SDS@OSU 2021 PRESENTATION ABSTRACTS SUBMISSIONS -- April 17-20, 2021 Virtual Conference
Call for Proposals—The original due date was November 19, 2020. The REVISED DUE DATE is November 30, 2020.

SDS Contact Information:

If you encounter problems with this form, or you wish to submit your proposal in another format, or you have questions about your submission process, please contact Devva Kasnitz, sds@disstudies.org.

Visit the Society for Disability Studies website for more information, updates, and Membership portal. The link to this submission form is also our website, as is a version that you can download as a PDF and submit by mail: http://disstudies.org/

If you have questions about the Conference structure or content, please contact the Program Chairs:
Holly Pearson: holly@disstudies.org
Joanne Woiak: joanne@disstudies.org

Instructions for submitting your proposal: This form starts by collecting details from the "Corresponding Author or Organizer." It then asks about your submission format and participants. Submissions are tagged by the email address and title that you provide. Please do NOT change either of these. Abstracts and Participants' email and biographies will appear on the conference program.

The Society for Disability Studies (SDS) is pleased to co-conference for the 4th time with The Ohio State University’s (OSU) Multiple Perspectives on Access, Inclusion, and Disability conference in April 2021. SDS plans to schedule conference events April 17-20, 2021.

Generously funded by The Ohio State University and the Ethel Louise Armstrong Endowment, the OSU Multiple Perspectives Conference is extending its support to include SDS. Now in its 21st year, the OSU conference, running April 19-20, 2021, expands perspectives on disability and enhances community resources for a broad and diverse audience.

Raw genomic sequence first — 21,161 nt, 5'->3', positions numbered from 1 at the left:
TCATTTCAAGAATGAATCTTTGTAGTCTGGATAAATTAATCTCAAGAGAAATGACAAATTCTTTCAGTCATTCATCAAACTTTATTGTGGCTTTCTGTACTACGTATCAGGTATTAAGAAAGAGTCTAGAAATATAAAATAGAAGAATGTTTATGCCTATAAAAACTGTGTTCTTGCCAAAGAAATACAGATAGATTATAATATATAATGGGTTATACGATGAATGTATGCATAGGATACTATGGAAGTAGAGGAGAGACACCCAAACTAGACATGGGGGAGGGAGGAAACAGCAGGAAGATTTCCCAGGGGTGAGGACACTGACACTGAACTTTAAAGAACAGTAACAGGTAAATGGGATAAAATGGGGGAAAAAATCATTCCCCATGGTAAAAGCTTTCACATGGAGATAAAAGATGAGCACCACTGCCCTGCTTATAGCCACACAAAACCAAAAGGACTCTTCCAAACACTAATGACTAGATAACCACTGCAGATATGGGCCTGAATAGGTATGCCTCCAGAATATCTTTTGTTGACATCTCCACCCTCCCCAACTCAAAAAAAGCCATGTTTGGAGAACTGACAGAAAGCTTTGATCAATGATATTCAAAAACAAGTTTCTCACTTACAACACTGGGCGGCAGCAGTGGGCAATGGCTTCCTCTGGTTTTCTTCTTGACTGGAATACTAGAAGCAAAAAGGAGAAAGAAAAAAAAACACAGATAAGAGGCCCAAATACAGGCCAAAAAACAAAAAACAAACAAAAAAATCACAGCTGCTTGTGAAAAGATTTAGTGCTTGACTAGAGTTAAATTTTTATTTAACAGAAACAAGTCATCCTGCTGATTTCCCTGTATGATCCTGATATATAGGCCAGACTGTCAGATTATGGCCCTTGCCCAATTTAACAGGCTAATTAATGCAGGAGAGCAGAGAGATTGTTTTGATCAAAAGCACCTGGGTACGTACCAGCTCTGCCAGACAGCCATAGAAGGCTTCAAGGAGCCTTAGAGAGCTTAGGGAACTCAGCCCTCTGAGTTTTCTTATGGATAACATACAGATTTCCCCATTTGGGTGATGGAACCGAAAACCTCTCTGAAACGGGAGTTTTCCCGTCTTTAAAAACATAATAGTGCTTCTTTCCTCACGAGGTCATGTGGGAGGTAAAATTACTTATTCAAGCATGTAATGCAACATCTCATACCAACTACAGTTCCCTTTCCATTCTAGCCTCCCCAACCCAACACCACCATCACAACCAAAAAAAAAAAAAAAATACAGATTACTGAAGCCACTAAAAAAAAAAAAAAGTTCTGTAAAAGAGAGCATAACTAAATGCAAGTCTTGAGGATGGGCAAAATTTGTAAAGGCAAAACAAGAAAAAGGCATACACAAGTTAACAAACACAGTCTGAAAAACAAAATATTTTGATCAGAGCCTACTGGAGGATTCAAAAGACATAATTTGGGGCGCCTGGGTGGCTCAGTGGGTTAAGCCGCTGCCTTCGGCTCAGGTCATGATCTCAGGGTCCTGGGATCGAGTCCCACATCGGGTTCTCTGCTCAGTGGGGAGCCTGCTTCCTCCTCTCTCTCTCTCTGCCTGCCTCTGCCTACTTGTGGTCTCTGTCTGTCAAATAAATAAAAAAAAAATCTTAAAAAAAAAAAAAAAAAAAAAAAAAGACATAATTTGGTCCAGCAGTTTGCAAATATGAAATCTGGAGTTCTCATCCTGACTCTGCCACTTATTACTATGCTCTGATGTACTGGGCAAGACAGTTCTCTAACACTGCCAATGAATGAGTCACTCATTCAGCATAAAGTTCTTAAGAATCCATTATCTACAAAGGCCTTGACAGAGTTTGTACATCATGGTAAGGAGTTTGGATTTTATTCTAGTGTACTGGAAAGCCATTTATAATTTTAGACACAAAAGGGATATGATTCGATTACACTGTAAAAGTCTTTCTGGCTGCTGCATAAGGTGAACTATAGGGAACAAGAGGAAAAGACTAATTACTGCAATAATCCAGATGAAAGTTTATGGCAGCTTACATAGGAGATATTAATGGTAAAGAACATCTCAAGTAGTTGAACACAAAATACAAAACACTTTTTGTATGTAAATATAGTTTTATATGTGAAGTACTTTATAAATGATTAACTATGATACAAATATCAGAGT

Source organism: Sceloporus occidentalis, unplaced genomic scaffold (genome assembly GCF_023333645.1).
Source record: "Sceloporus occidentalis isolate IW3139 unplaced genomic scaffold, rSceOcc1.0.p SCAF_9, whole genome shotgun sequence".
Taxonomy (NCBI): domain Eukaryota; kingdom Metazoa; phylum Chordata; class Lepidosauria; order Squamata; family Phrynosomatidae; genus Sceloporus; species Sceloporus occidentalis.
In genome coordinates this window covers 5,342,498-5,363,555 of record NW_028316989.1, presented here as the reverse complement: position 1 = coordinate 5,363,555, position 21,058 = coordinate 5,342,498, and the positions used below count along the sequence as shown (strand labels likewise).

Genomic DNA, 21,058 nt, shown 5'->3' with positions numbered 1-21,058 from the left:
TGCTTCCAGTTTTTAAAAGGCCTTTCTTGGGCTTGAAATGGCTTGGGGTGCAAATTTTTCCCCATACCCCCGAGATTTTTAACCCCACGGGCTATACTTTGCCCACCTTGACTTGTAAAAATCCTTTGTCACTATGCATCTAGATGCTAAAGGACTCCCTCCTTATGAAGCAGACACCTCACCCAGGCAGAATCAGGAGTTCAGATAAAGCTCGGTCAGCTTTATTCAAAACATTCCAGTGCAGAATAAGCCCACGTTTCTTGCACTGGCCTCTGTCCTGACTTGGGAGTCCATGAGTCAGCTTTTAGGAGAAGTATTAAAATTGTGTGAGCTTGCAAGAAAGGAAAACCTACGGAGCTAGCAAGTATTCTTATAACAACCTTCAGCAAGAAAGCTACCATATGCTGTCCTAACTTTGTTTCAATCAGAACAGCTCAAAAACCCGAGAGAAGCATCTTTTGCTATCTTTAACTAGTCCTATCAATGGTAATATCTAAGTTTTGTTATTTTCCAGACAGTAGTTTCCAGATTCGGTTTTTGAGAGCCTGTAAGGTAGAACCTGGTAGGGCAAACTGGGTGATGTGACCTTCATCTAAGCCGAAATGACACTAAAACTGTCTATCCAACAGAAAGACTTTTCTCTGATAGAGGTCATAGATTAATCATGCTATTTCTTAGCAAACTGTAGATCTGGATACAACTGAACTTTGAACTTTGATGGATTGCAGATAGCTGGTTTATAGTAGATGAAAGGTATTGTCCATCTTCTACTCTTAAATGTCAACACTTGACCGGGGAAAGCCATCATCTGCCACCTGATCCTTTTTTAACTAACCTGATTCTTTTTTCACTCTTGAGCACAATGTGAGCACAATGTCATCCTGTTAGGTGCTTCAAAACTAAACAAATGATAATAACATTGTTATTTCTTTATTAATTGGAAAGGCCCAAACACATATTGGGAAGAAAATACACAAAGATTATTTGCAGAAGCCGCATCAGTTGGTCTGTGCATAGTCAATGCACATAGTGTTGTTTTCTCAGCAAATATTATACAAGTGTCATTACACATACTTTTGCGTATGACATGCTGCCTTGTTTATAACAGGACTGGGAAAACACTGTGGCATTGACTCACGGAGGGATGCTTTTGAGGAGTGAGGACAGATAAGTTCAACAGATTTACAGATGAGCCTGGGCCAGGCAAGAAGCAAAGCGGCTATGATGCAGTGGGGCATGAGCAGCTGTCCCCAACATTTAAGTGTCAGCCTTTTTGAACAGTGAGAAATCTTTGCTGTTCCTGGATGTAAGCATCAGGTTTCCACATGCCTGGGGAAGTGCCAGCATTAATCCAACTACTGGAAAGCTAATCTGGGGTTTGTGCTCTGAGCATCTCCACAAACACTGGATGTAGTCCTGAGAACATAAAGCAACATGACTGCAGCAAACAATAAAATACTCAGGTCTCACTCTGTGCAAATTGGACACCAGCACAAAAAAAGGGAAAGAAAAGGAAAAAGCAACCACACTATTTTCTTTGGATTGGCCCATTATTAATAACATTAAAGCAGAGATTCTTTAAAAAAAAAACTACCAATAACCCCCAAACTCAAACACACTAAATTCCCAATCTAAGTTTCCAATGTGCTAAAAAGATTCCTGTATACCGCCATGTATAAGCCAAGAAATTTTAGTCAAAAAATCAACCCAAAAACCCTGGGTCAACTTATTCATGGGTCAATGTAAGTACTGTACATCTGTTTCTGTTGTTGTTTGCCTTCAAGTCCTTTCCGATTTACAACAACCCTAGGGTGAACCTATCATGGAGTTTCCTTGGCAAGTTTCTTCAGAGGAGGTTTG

The SDS@OSU activities, which begin April 17, 2021, are open to all to attend but will be arranged, proposed, peer-reviewed, and presented only by SDS Members. For information about becoming an SDS member or renewing for 2021 (no one is turned away for an inability to pay), please visit our website: http://disstudies.org. Your membership status will be checked at registration.

We welcome proposals in all areas of disability studies, but especially those submissions premised on the SDS@OSU theme. We strongly encourage folks to collaborate as a form of community care during these times, and to submit works in progress. We typically accept one presentation per person or as lead author, but additional submissions may be considered if there is space on the program.

OUR THEME: DEEP SIGH: (Re)Centering Activism, Healing, Radical Love, Emotional Connection and Breathing Spaces in Intersectional Communities